National leader Simon Bridges is calling for New Zealand’s intelligence agencies to be given greater powers, claiming our spies currently have their hands tied behind their backs. But it’s far from clear that greater surveillance would have stopped the Christchurch attack, and hasty changes could be disastrous, Sam Sachdeva writes.
It’s often said that the role of opposition leader is the worst job in politics – and that is never more clear than in the wake of a national tragedy.
Political machinations are – rightly – far from the minds of New Zealanders in the wake of the deadly Christchurch terror attack.
But with Prime Minister Jacinda Ardern’s star shining as brightly as ever at home and abroad, and her omnipresence in news and social media, Bridges could be forgiven for feeling enveloped by her shadow.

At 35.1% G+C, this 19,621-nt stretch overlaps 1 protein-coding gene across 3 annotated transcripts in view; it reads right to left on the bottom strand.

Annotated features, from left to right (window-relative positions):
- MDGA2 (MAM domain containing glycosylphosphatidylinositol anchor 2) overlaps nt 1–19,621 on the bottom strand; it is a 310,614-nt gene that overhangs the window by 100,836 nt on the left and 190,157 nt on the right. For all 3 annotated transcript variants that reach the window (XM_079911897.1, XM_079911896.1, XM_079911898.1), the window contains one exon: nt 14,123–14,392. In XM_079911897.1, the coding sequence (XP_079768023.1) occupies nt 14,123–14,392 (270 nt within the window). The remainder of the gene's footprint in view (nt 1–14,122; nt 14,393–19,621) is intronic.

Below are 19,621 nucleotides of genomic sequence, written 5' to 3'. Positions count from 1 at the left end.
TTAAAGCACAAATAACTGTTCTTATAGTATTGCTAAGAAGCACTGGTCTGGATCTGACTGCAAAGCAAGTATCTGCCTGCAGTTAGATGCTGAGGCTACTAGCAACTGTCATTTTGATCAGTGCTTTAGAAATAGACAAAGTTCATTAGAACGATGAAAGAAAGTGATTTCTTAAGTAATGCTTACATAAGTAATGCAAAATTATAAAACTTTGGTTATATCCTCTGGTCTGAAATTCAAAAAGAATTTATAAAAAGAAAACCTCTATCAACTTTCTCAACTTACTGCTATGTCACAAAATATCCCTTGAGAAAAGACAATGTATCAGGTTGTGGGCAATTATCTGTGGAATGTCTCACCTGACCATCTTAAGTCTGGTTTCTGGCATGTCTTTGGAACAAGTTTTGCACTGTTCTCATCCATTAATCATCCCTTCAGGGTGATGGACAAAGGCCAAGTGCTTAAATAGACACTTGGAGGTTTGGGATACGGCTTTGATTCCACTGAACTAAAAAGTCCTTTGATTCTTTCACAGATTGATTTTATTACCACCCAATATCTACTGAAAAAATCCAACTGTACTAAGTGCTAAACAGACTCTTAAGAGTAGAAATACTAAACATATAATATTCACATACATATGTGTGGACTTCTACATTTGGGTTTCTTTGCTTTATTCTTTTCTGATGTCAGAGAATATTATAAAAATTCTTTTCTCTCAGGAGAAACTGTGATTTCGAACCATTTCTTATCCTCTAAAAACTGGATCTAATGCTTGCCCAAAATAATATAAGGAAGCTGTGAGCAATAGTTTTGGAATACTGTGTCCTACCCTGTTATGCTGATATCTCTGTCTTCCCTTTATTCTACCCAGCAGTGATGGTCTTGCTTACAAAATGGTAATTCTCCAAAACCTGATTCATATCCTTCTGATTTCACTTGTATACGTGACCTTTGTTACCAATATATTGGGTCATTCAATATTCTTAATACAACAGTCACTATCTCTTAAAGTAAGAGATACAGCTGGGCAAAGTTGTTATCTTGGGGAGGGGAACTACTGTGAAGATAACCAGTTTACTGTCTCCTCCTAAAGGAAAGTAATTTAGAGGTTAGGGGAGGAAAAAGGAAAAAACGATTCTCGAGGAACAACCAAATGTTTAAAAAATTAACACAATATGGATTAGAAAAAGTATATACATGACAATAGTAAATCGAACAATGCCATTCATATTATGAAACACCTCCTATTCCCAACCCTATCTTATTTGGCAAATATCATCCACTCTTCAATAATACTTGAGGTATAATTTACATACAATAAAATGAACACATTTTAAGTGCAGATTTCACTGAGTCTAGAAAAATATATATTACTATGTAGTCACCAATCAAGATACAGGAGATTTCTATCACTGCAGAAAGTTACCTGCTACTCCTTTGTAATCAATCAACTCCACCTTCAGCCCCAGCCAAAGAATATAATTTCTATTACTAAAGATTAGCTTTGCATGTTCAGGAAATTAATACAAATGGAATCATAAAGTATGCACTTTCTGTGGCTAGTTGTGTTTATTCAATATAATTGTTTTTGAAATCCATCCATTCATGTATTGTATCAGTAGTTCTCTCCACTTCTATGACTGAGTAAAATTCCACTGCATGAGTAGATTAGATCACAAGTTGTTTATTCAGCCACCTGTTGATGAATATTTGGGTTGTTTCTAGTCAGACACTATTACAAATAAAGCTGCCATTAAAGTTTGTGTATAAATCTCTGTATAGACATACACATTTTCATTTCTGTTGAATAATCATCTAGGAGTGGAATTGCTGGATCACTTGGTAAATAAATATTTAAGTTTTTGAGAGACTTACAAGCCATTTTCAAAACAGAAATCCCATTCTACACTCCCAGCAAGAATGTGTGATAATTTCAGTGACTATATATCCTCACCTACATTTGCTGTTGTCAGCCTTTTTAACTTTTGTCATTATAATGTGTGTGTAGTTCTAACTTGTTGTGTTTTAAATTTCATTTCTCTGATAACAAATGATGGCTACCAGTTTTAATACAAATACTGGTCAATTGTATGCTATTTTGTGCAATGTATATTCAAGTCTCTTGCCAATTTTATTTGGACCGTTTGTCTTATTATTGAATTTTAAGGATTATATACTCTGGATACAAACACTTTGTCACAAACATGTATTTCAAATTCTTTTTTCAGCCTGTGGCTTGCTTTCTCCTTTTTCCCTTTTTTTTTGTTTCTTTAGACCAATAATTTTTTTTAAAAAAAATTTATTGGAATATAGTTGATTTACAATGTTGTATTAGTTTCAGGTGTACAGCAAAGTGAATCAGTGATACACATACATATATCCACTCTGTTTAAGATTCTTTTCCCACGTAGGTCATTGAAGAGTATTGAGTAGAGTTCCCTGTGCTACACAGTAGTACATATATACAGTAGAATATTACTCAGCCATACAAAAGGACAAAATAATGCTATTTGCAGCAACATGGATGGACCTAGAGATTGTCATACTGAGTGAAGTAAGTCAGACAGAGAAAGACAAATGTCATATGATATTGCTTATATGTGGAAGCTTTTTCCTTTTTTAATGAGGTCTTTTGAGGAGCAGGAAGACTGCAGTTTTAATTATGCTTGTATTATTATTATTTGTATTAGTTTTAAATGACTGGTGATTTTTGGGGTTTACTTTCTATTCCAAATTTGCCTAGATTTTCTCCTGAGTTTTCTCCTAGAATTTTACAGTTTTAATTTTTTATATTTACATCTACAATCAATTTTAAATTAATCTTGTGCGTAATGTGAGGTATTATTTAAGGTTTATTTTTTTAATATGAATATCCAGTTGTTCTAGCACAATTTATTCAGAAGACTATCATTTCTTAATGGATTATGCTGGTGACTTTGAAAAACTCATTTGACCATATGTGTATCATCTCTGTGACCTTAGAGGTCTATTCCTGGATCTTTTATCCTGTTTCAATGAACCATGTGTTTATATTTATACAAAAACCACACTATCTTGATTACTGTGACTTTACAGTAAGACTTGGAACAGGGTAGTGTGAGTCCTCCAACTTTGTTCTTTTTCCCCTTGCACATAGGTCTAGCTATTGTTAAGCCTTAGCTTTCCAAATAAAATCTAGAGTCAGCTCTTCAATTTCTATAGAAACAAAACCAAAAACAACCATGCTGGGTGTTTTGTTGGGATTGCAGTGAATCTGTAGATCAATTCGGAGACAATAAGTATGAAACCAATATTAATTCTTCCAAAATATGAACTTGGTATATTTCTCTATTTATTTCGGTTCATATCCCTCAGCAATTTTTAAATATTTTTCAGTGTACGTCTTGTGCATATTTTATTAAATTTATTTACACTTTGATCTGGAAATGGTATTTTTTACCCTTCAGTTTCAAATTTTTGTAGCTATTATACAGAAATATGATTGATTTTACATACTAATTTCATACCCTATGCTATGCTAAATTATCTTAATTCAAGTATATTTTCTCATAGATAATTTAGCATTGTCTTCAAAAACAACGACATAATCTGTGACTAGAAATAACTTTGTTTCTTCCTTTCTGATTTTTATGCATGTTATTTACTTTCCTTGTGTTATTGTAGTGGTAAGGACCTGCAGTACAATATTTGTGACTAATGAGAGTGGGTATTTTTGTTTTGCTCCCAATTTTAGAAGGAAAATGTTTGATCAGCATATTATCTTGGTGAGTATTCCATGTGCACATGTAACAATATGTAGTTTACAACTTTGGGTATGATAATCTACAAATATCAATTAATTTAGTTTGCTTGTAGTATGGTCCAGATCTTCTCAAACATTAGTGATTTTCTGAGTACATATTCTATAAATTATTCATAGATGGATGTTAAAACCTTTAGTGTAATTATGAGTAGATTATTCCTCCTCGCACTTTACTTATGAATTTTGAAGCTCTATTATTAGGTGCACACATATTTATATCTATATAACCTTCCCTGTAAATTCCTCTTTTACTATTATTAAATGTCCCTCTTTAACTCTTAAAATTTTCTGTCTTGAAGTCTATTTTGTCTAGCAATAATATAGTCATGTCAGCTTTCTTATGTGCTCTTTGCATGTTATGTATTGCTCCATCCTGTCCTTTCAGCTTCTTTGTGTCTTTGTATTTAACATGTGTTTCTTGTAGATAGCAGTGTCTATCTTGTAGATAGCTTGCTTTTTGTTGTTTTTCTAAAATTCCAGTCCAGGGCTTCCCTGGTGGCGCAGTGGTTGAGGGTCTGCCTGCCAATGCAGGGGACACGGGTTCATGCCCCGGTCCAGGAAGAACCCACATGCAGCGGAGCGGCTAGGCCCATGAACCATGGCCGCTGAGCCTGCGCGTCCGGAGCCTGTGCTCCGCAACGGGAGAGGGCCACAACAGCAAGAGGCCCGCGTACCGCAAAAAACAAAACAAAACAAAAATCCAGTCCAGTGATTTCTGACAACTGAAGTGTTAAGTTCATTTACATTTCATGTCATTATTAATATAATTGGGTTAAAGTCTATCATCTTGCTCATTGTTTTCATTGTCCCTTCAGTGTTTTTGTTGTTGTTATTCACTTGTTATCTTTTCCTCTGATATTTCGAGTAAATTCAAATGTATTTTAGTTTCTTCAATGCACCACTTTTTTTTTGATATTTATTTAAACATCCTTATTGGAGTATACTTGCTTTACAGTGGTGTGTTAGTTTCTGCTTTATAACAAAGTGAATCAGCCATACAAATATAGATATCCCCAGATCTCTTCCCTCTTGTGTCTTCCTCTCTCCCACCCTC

That may go some way towards explaining the National leader’s hawkish stance on the powers of our security and intelligence agencies.
Bridges has called for a swift review of the surveillance laws restricting our spies, claiming to RNZ that Kiwi spooks have “two hands tied behind their backs” compared to their overseas counterparts.
The Royal Commission of Inquiry into the attack commissioned by the Government would take too long, he argued, suggesting swifter action including reconsideration of Project Speargun – a proposed cyber-defence system claimed by critics to be a mass surveillance regime which was scrapped by Prime Minister John Key in 2013.